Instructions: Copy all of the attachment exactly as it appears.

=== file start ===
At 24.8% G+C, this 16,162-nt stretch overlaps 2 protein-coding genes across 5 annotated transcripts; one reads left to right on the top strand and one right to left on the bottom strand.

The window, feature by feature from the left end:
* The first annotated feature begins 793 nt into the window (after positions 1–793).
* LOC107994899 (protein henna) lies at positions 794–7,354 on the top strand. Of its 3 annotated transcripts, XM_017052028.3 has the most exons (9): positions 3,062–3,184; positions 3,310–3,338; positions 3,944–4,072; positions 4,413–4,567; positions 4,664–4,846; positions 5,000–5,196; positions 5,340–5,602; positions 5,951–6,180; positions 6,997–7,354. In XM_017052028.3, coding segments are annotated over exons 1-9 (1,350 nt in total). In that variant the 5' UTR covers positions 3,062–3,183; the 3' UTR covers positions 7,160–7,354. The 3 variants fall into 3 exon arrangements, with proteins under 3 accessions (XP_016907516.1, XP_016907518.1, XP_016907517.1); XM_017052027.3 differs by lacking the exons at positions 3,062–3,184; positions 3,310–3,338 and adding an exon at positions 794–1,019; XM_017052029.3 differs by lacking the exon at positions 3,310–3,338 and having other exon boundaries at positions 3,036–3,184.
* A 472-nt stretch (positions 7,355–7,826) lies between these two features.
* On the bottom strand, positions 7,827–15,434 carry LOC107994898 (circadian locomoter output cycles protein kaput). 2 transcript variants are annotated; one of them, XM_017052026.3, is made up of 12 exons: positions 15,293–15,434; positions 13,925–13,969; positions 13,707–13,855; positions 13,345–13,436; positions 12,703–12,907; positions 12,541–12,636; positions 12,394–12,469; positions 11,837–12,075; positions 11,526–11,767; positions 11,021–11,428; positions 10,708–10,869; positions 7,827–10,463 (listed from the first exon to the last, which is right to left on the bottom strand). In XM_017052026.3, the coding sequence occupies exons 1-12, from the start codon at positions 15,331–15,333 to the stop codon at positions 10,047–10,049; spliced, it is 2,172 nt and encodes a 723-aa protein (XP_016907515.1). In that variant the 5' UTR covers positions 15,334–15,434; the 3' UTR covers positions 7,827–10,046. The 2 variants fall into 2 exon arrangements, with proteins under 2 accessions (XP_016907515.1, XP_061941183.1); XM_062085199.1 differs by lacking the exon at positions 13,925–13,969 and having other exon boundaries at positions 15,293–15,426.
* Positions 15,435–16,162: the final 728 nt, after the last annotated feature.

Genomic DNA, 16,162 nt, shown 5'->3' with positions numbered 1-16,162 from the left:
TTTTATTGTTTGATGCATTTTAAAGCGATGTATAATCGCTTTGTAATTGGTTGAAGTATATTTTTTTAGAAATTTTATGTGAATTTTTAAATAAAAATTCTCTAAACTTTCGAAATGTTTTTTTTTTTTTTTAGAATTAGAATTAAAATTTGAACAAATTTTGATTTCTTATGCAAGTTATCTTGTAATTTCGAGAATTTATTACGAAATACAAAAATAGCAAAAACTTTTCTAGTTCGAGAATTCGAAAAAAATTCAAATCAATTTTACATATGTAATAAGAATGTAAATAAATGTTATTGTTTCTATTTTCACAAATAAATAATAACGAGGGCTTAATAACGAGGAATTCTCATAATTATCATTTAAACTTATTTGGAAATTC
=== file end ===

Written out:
At 24.8% G+C, this 16,162-nt stretch overlaps 2 protein-coding genes across 5 annotated transcripts; one reads left to right on the top strand and one right to left on the bottom strand.

The window, feature by feature from the left end:
* The first annotated feature begins 793 nt into the window (after positions 1–793).
* LOC107994899 (protein henna) lies at positions 794–7,354 on the top strand. Of its 3 annotated transcripts, XM_017052028.3 has the most exons (9): positions 3,062–3,184; positions 3,310–3,338; positions 3,944–4,072; positions 4,413–4,567; positions 4,664–4,846; positions 5,000–5,196; positions 5,340–5,602; positions 5,951–6,180; positions 6,997–7,354. In XM_017052028.3, coding segments are annotated over exons 1-9 (1,350 nt in total). In that variant the 5' UTR covers positions 3,062–3,183; the 3' UTR covers positions 7,160–7,354. The 3 variants fall into 3 exon arrangements, with proteins under 3 accessions (XP_016907516.1, XP_016907518.1, XP_016907517.1); XM_017052027.3 differs by lacking the exons at positions 3,062–3,184; positions 3,310–3,338 and adding an exon at positions 794–1,019; XM_017052029.3 differs by lacking the exon at positions 3,310–3,338 and having other exon boundaries at positions 3,036–3,184.
* A 472-nt stretch (positions 7,355–7,826) lies between these two features.
* On the bottom strand, positions 7,827–15,434 carry LOC107994898 (circadian locomoter output cycles protein kaput). 2 transcript variants are annotated; one of them, XM_017052026.3, is made up of 12 exons: positions 15,293–15,434; positions 13,925–13,969; positions 13,707–13,855; positions 13,345–13,436; positions 12,703–12,907; positions 12,541–12,636; positions 12,394–12,469; positions 11,837–12,075; positions 11,526–11,767; positions 11,021–11,428; positions 10,708–10,869; positions 7,827–10,463 (listed from the first exon to the last, which is right to left on the bottom strand). In XM_017052026.3, the coding sequence occupies exons 1-12, from the start codon at positions 15,331–15,333 to the stop codon at positions 10,047–10,049; spliced, it is 2,172 nt and encodes a 723-aa protein (XP_016907515.1). In that variant the 5' UTR covers positions 15,334–15,434; the 3' UTR covers positions 7,827–10,046. The 2 variants fall into 2 exon arrangements, with proteins under 2 accessions (XP_016907515.1, XP_061941183.1); XM_062085199.1 differs by lacking the exon at positions 13,925–13,969 and having other exon boundaries at positions 15,293–15,426.
* Positions 15,435–16,162: the final 728 nt, after the last annotated feature.

Genomic DNA, 16,162 nt, shown 5'->3' with positions numbered 1-16,162 from the left:
TTTTATTGTTTGATGCATTTTAAAGCGATGTATAATCGCTTTGTAATTGGTTGAAGTATATTTTTTTAGAAATTTTATGTGAATTTTTAAATAAAAATTCTCTAAACTTTCGAAATGTTTTTTTTTTTTTTTAGAATTAGAATTAAAATTTGAACAAATTTTGATTTCTTATGCAAGTTATCTTGTAATTTCGAGAATTTATTACGAAATACAAAAATAGCAAAAACTTTTCTAGTTCGAGAATTCGAAAAAAATTCAAATCAATTTTACATATGTAATAAGAATGTAAATAAATGTTATTGTTTCTATTTTCACAAATAAATAATAACGAGGGCTTAATAACGAGGAATTCTCATAATTATCATTTAAACTTATTTGGAAATTC